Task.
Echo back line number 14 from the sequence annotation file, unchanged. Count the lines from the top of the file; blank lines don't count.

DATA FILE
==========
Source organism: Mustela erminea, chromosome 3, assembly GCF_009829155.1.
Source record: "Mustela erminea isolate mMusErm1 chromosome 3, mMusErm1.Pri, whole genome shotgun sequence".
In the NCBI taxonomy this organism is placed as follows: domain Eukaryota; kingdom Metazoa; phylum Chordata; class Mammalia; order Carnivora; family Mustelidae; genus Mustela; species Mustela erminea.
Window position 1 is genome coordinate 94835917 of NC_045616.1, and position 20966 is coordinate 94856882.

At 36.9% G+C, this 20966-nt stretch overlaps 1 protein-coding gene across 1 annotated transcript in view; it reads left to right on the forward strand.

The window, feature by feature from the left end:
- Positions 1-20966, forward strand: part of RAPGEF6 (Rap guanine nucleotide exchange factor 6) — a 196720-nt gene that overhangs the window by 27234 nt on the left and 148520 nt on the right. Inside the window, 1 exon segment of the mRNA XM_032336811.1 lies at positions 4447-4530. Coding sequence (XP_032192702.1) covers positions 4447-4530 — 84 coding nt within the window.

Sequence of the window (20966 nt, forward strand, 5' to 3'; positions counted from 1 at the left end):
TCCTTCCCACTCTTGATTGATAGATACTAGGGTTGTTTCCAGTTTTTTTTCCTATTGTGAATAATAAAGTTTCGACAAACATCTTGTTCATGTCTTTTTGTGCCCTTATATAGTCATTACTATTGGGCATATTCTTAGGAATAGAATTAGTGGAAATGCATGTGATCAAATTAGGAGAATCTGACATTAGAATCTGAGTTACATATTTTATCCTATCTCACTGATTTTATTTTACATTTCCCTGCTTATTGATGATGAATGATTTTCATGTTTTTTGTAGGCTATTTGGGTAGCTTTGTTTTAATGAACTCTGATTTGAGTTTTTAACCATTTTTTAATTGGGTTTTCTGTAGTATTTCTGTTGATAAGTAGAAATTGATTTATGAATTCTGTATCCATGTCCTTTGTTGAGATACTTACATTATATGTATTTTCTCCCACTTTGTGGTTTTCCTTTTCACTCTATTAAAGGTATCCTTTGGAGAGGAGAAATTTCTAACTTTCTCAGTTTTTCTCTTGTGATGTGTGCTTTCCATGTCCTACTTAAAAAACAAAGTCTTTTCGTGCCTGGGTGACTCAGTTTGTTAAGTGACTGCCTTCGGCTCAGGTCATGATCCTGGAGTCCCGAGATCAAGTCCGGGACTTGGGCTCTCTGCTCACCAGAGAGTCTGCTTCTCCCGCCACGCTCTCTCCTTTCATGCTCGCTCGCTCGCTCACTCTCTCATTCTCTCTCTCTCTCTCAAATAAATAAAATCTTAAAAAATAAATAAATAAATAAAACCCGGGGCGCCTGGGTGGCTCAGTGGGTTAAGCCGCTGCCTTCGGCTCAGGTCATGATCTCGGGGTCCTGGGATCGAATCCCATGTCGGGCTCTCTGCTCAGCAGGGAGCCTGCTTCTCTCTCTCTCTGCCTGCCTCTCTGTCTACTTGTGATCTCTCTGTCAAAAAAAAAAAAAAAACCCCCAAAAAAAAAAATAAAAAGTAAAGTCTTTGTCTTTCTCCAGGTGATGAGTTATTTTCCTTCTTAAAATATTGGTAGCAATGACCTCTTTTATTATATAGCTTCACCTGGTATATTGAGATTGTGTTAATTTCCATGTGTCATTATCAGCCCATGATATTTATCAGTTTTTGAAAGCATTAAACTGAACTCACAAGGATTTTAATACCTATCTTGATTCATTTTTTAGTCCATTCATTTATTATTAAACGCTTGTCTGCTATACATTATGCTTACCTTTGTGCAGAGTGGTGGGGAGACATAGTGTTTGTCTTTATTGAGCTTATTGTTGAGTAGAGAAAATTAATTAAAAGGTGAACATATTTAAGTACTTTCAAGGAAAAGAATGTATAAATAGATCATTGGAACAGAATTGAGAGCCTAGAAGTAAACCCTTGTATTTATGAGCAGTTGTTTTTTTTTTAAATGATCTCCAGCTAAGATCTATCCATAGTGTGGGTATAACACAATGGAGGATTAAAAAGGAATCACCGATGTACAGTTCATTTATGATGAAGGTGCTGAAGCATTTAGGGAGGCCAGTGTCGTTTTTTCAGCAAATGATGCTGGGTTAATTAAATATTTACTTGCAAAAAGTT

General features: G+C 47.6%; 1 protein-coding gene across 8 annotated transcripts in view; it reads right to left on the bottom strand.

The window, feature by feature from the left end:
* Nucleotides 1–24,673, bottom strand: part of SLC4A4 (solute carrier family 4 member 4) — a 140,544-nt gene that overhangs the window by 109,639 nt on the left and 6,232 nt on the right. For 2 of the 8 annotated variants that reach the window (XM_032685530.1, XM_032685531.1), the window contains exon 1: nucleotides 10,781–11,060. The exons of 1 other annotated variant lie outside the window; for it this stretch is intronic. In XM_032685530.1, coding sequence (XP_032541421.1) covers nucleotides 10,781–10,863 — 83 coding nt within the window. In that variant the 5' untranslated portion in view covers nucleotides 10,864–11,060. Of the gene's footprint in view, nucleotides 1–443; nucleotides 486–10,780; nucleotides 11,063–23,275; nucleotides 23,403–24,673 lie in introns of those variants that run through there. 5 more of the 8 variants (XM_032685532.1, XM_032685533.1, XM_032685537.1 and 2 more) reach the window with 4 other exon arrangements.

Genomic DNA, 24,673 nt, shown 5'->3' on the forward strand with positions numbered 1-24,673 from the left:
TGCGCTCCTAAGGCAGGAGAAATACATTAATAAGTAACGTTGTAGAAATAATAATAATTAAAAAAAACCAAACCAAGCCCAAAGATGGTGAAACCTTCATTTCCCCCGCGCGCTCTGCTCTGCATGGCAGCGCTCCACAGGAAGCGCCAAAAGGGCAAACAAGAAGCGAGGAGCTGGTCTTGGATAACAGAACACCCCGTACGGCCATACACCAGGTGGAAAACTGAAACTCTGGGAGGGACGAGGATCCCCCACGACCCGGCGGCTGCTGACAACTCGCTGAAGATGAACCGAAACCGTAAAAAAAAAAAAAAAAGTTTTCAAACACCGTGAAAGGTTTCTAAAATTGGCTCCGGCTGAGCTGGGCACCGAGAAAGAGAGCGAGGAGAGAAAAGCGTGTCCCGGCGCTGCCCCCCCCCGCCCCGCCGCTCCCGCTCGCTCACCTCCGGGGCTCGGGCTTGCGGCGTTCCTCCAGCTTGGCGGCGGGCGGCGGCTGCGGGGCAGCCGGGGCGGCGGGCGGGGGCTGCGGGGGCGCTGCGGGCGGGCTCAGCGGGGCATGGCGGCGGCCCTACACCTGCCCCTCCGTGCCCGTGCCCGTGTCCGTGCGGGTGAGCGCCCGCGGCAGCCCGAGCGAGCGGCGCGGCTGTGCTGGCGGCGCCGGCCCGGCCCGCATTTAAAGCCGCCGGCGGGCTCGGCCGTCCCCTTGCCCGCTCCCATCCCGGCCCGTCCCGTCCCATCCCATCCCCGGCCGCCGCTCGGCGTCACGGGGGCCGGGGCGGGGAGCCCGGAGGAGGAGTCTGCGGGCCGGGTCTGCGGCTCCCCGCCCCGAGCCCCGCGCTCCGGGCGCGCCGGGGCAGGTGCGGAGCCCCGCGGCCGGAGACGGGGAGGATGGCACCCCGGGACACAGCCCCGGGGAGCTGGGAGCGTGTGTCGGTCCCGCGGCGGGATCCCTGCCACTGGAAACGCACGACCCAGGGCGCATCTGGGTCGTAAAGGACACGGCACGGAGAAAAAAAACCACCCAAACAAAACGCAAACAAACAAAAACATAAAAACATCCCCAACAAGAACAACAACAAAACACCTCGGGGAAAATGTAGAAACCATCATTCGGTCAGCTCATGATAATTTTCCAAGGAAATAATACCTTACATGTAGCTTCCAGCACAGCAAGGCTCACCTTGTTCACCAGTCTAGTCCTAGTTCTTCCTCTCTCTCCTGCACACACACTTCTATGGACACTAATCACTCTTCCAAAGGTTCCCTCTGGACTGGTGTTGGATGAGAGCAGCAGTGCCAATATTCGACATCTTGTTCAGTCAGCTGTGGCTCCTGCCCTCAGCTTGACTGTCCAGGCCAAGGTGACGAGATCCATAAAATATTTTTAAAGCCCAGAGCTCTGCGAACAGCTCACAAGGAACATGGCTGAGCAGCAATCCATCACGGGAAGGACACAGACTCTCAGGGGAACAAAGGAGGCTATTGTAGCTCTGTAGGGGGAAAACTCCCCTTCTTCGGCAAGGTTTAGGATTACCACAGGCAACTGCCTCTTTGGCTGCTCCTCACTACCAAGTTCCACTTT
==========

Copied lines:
TGCGCTCCTAAGGCAGGAGAAATACATTAATAAGTAACGTTGTAGAAATAATAATAATTAAAAAAAACCAAACCAAGCCCAAAGATGGTGAAACCTTCATTTCCCCCGCGCGCTCTGCTCTGCATGGCAGCGCTCCACAGGAAGCGCCAAAAGGGCAAACAAGAAGCGAGGAGCTGGTCTTGGATAACAGAACACCCCGTACGGCCATACACCAGGTGGAAAACTGAAACTCTGGGAGGGACGAGGATCCCCCACGACCCGGCGGCTGCTGACAACTCGCTGAAGATGAACCGAAACCGTAAAAAAAAAAAAAAAAGTTTTCAAACACCGTGAAAGGTTTCTAAAATTGGCTCCGGCTGAGCTGGGCACCGAGAAAGAGAGCGAGGAGAGAAAAGCGTGTCCCGGCGCTGCCCCCCCCCGCCCCGCCGCTCCCGCTCGCTCACCTCCGGGGCTCGGGCTTGCGGCGTTCCTCCAGCTTGGCGGCGGGCGGCGGCTGCGGGGCAGCCGGGGCGGCGGGCGGGGGCTGCGGGGGCGCTGCGGGCGGGCTCAGCGGGGCATGGCGGCGGCCCTACACCTGCCCCTCCGTGCCCGTGCCCGTGTCCGTGCGGGTGAGCGCCCGCGGCAGCCCGAGCGAGCGGCGCGGCTGTGCTGGCGGCGCCGGCCCGGCCCGCATTTAAAGCCGCCGGCGGGCTCGGCCGTCCCCTTGCCCGCTCCCATCCCGGCCCGTCCCGTCCCATCCCATCCCCGGCCGCCGCTCGGCGTCACGGGGGCCGGGGCGGGGAGCCCGGAGGAGGAGTCTGCGGGCCGGGTCTGCGGCTCCCCGCCCCGAGCCCCGCGCTCCGGGCGCGCCGGGGCAGGTGCGGAGCCCCGCGGCCGGAGACGGGGAGGATGGCACCCCGGGACACAGCCCCGGGGAGCTGGGAGCGTGTGTCGGTCCCGCGGCGGGATCCCTGCCACTGGAAACGCACGACCCAGGGCGCATCTGGGTCGTAAAGGACACGGCACGGAGAAAAAAAACCACCCAAACAAAACGCAAACAAACAAAAACATAAAAACATCCCCAACAAGAACAACAACAAAACACCTCGGGGAAAATGTAGAAACCATCATTCGGTCAGCTCATGATAATTTTCCAAGGAAATAATACCTTACATGTAGCTTCCAGCACAGCAAGGCTCACCTTGTTCACCAGTCTAGTCCTAGTTCTTCCTCTCTCTCCTGCACACACACTTCTATGGACACTAATCACTCTTCCAAAGGTTCCCTCTGGACTGGTGTTGGATGAGAGCAGCAGTGCCAATATTCGACATCTTGTTCAGTCAGCTGTGGCTCCTGCCCTCAGCTTGACTGTCCAGGCCAAGGTGACGAGATCCATAAAATATTTTTAAAGCCCAGAGCTCTGCGAACAGCTCACAAGGAACATGGCTGAGCAGCAATCCATCACGGGAAGGACACAGACTCTCAGGGGAACAAAGGAGGCTATTGTAGCTCTGTAGGGGGAAAACTCCCCTTCTTCGGCAAGGTTTAGGATTACCACAGGCAACTGCCTCTTTGGCTGCTCCTCACTACCAAGTTCCACTTT